Pentagon releases first images from raid that killed ISIS leader
(CNN) -- The Pentagon released newly declassified video and images Wednesday of the daring, two hour raid targeting ISIS leader Abu Bakr al-Baghdadi that shows US forces taking small arms fire from multiple locations as their helicopters approached the compound.
Video from an overhead drone also shows the commandos approaching Baghdadi's compound and aerial strikes carried out by US F-15 fighter jets and MQ-9 Reaper Drones to blow up the site once it was cleared.
The commander of US Central Command, Gen. Frank McKenzie, said the DNA used to confirm Baghdadi's identity was from samples collected during his previous detention at Camp Bucca in Iraq.
McKenzie told reporters that he could not confirm that Baghdadi was "whimpering and crying" in his final moments as President Donald Trump claimed in his televised address on Sunday.
However, McKenzie added the terror leader "crawled into a hole with two small children and blew himself up while his people stayed on the ground. So you can deduce what type of person that is based on that activity."
McKenzie also revealed that Baghdadi may have shot at US forces from the hole.
While Trump and other military officials initially believed Baghdadi had killed three children after detonating his suicide vest in a tunnel, McKenzie said updated information had revealed that only two children had been with him, with both of them being assessed to be under 12 years old.
He did reveal that special operations forces that carried out the raid were pre-staged in Syria, news that comes after Trump ordered most US troops to be removed from the country.
McKenzie said the US forces withdrawal from Syria was not a "limiting factor" in the raid, and that it had nothing to do with the timing, which was determined "given the totality of the intelligence ... and the other factors that would affect the raid force going in and coming out."
Kurds 'were part of it'
McKenzie said the Kurdish-led Syrian Democratic Forces provided "early intelligence" that "was very helpful to us," adding "So I would say that they were part of it" while making it clear that only US personnel were involved in the raid itself.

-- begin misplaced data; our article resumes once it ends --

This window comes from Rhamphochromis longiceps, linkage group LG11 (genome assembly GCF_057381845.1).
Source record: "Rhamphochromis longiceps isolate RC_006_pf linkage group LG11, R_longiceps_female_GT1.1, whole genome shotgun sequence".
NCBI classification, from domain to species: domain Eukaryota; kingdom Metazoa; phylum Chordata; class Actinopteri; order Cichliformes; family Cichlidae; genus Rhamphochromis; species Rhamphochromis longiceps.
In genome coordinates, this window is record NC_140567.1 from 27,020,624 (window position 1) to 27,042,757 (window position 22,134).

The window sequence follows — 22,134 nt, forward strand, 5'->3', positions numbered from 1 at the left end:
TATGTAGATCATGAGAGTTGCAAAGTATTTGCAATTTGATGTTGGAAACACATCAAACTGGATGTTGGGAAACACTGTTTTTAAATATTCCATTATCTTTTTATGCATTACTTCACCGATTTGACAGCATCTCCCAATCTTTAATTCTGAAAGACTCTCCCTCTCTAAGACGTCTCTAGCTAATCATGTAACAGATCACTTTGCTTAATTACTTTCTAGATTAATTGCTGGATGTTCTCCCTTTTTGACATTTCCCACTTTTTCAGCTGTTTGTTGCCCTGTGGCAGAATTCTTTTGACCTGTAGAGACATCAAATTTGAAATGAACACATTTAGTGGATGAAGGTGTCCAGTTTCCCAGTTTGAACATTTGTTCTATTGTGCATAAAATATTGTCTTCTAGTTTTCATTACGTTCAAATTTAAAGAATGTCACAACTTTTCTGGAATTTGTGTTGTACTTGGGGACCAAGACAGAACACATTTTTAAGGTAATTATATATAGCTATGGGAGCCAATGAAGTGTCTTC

He said that the US had "fleeting and actionable" intelligence on the ISIS leader's hideout prior to launching the operation.
Video was also provided showing US helicopters conducting strikes against enemy fighters that had fired on the US aircraft as they approached the target. McKenzie said that those airstrikes killed some 10 to 15 enemy fighters but those forces are not necessarily believed to have been affiliated with Baghdadi and were possibly members of one of the many armed militant groups that occupy the area around the compound and would be hostile to the presence of US or other international forces, underscoring the risks involved in conducting a raid in that part of Syria.
US aircraft also targeted at least one enemy vehicle that was approaching the site and was perceived to be a threat.
McKenzie said that the US team was able to recover documents and electronics at the site before the compound was destroyed in an airstrike as part of an effort to prevent it from becoming a shrine for extremists. He added that the recovered documents and electronics will be exploited in the hopes of providing intelligence that could aid future operations against ISIS.
Minutes after the Pentagon briefing, Trump began his remarks at the Medal of Honor ceremony for Army Master Sgt. Matthew Williams by thanking Secretary of Defense Mark Esper for the raid that led to the death of Baghdadi.
'He was hit hard'
"Thank you Mark, and a great job to you and everybody and to General Milley for the incredible act you performed days ago with al-Baghdadi," the President said.
"He was hit hard," the President said of Baghdadi, "the way he should have been."
"I just want to say for all of our military we are very proud of you. It was something very special. The whole world is proud of you frankly. So thank you very much. Thank you. Great job," he added.
Baghdadi's death marked the end of a years-long hunt to find one of the most wanted terrorists in the world and the man who declared a so-called Islamic caliphate in Iraq and Syria in 2014.
It was the most significant announcement of the death of a terror leader since President Barack Obama revealed al-Qaeda leader Osama bin Laden had been killed by US Navy SEALS in a dramatic late night address in May 2011.
"This is a devastating blow. This is not just their leader, it's their founder. He was an inspirational leader in many ways. He formed ISIS in 2014, he led to establishing the physical caliphate throughout the region, so this is a major blow to them," Esper told Jake Tapper Sunday on CNN's "State of the Union."
Trump's announcement on Sunday morning was remarkable in its own right. He teased the news on Twitter the night before, saying "something very big just happened!"
And in a contrast with Obama's sober address to the nation about bin Laden, Trump's freewheeling appearance before the cameras was filled with descriptions of gruesome imagery -- "his body was mutilated by the blast" -- and he openly mocked the terror leader as a coward.
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